The Best of Seth Godin for Product Managers
Jul 10, 2015
One of the consistent must-reads that has remained in my RSS feed over the years is Seth Godin’s blog. Seth consistently puts out a stream of incredibly wise thoughts. I have found that some of his posts resonate with me even more when I re-read them at a later point in my life/career. Here are some of my favourite Seth Godin posts, as they relate to the role of Product Manager.
Please, go away – Being out-of-touch with customers hurts every part of an organization, but especially the product team. Sometimes it requires a conscious effort to correct for this. You may receive surprisingly strong push-back from some people on your efforts.
Project management for work that matters – Ten very good pieces of advice for the project mgmt. parts of a PM’s job.
Really Bad Powerpoint – One of Seth’s longer blog posts. A good philosophical guide to using powerpoint effectively. I try to stay away from powerpoint as much as possible, but sometimes it is necessary, especially for interacting with stakeholders.
Inventing a tribe – Building a successful product vision does not have to involve creating something totally new and revolutionary from scratch. It is far more likely that it will involve connecting and empowering the people that already share a vision with you.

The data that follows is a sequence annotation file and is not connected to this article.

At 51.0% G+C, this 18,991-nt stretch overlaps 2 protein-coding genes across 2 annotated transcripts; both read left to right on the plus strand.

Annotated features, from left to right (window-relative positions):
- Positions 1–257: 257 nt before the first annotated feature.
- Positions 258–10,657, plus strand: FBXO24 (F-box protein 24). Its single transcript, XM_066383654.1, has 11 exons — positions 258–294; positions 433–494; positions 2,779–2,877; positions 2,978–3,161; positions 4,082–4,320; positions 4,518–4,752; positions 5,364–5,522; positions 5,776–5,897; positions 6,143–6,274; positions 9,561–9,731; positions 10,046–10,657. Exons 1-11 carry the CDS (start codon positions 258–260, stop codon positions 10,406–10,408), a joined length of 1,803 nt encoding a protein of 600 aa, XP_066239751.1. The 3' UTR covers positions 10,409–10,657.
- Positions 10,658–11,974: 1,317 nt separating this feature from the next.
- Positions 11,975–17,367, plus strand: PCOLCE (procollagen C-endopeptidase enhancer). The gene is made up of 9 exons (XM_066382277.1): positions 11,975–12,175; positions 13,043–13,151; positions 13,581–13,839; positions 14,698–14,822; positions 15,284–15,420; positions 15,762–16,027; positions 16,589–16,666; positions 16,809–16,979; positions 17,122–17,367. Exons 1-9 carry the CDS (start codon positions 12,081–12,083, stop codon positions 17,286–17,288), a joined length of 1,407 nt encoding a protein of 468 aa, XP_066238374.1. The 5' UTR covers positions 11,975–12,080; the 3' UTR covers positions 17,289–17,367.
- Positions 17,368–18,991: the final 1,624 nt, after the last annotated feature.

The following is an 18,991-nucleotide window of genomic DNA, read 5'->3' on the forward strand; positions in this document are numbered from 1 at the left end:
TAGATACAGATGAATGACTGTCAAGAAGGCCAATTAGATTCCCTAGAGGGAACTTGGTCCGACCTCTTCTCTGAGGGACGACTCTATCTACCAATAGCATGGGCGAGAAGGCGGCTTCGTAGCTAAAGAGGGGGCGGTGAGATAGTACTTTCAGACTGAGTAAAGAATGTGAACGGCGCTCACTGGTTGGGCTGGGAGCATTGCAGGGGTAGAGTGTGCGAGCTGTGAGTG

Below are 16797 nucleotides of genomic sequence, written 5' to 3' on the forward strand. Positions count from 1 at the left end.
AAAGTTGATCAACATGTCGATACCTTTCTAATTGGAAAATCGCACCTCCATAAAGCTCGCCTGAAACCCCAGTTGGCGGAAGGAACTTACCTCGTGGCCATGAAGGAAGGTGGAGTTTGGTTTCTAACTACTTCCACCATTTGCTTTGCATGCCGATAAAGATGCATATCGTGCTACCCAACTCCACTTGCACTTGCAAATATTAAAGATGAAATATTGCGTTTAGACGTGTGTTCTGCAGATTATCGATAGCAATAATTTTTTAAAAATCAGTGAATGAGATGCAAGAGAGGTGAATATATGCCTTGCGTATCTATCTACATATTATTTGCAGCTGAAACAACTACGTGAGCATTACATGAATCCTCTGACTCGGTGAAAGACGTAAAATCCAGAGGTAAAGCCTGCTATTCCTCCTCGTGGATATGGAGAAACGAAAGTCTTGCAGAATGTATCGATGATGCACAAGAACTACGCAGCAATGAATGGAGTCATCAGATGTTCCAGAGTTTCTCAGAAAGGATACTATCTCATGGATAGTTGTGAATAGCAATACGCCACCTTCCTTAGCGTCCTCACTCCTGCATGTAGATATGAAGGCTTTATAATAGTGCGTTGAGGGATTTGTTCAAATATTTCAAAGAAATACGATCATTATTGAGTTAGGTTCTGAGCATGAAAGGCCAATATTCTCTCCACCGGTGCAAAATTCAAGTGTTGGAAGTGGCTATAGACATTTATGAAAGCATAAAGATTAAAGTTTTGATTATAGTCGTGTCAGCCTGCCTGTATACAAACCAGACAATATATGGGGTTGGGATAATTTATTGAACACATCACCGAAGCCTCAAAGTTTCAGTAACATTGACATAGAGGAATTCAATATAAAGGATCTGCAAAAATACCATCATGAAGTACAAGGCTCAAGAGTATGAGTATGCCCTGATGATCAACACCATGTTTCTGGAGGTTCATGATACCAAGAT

How to live happily with a great designer – Some tips for working effectively with designers.
Two kinds of writing – As a PM you will be interacting with totally different groups of people on a daily basis. It is important to adjust your writing and communication style to each audience. You will want to use a different approach when dealing with customers, engineers, marketing, or stakeholders.
Why do you do it this way? – A good way to test some of the underlying product decisions made in the past. Asking why three times is a great way to uncover the philosophy of a team.
Marketing to the organization – Product managers lead without positional authority, so it becomes important to approach things at a meta level, thinking about what you can do internally to give a product or project the best chance of succeeding.
Doing calculus with Roman numerals – As a non-technical PM, it is especially important to be relentlessly curious and to ask many question about the technical side. Not to make your job easier, but to open up a level of performance that is not possible without understanding the tools being used around you.